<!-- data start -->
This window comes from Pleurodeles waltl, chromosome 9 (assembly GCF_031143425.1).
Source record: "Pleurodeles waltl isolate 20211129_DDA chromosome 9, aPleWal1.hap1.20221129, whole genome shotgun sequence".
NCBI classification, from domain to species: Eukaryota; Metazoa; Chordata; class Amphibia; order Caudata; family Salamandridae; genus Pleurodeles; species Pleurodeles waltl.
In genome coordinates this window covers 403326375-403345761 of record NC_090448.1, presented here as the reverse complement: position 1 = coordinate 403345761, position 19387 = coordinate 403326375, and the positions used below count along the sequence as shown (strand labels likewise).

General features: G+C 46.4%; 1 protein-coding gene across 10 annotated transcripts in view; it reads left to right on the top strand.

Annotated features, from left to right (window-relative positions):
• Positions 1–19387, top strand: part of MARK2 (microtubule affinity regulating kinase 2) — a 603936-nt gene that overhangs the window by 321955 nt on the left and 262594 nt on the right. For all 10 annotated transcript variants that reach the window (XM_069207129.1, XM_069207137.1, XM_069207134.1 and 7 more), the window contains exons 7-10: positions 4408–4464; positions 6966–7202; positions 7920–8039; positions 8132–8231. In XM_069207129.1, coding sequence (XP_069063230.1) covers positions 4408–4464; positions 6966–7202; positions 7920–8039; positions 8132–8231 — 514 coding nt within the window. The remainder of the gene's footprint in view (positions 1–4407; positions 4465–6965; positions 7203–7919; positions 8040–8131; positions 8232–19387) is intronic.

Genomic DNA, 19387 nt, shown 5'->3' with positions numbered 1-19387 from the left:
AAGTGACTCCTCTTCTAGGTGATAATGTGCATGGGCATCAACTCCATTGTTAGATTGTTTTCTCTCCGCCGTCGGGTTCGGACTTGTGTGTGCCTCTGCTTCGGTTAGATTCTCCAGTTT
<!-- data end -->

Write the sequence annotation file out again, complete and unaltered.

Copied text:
This window comes from Pleurodeles waltl, chromosome 9 (assembly GCF_031143425.1).
Source record: "Pleurodeles waltl isolate 20211129_DDA chromosome 9, aPleWal1.hap1.20221129, whole genome shotgun sequence".
NCBI classification, from domain to species: Eukaryota; Metazoa; Chordata; class Amphibia; order Caudata; family Salamandridae; genus Pleurodeles; species Pleurodeles waltl.
In genome coordinates this window covers 403326375-403345761 of record NC_090448.1, presented here as the reverse complement: position 1 = coordinate 403345761, position 19387 = coordinate 403326375, and the positions used below count along the sequence as shown (strand labels likewise).

General features: G+C 46.4%; 1 protein-coding gene across 10 annotated transcripts in view; it reads left to right on the top strand.

Annotated features, from left to right (window-relative positions):
• Positions 1–19387, top strand: part of MARK2 (microtubule affinity regulating kinase 2) — a 603936-nt gene that overhangs the window by 321955 nt on the left and 262594 nt on the right. For all 10 annotated transcript variants that reach the window (XM_069207129.1, XM_069207137.1, XM_069207134.1 and 7 more), the window contains exons 7-10: positions 4408–4464; positions 6966–7202; positions 7920–8039; positions 8132–8231. In XM_069207129.1, coding sequence (XP_069063230.1) covers positions 4408–4464; positions 6966–7202; positions 7920–8039; positions 8132–8231 — 514 coding nt within the window. The remainder of the gene's footprint in view (positions 1–4407; positions 4465–6965; positions 7203–7919; positions 8040–8131; positions 8232–19387) is intronic.

Genomic DNA, 19387 nt, shown 5'->3' with positions numbered 1-19387 from the left:
AAGTGACTCCTCTTCTAGGTGATAATGTGCATGGGCATCAACTCCATTGTTAGATTGTTTTCTCTCCGCCGTCGGGTTCGGACTTGTGTGTGCCTCTGCTTCGGTTAGATTCTCCAGTTT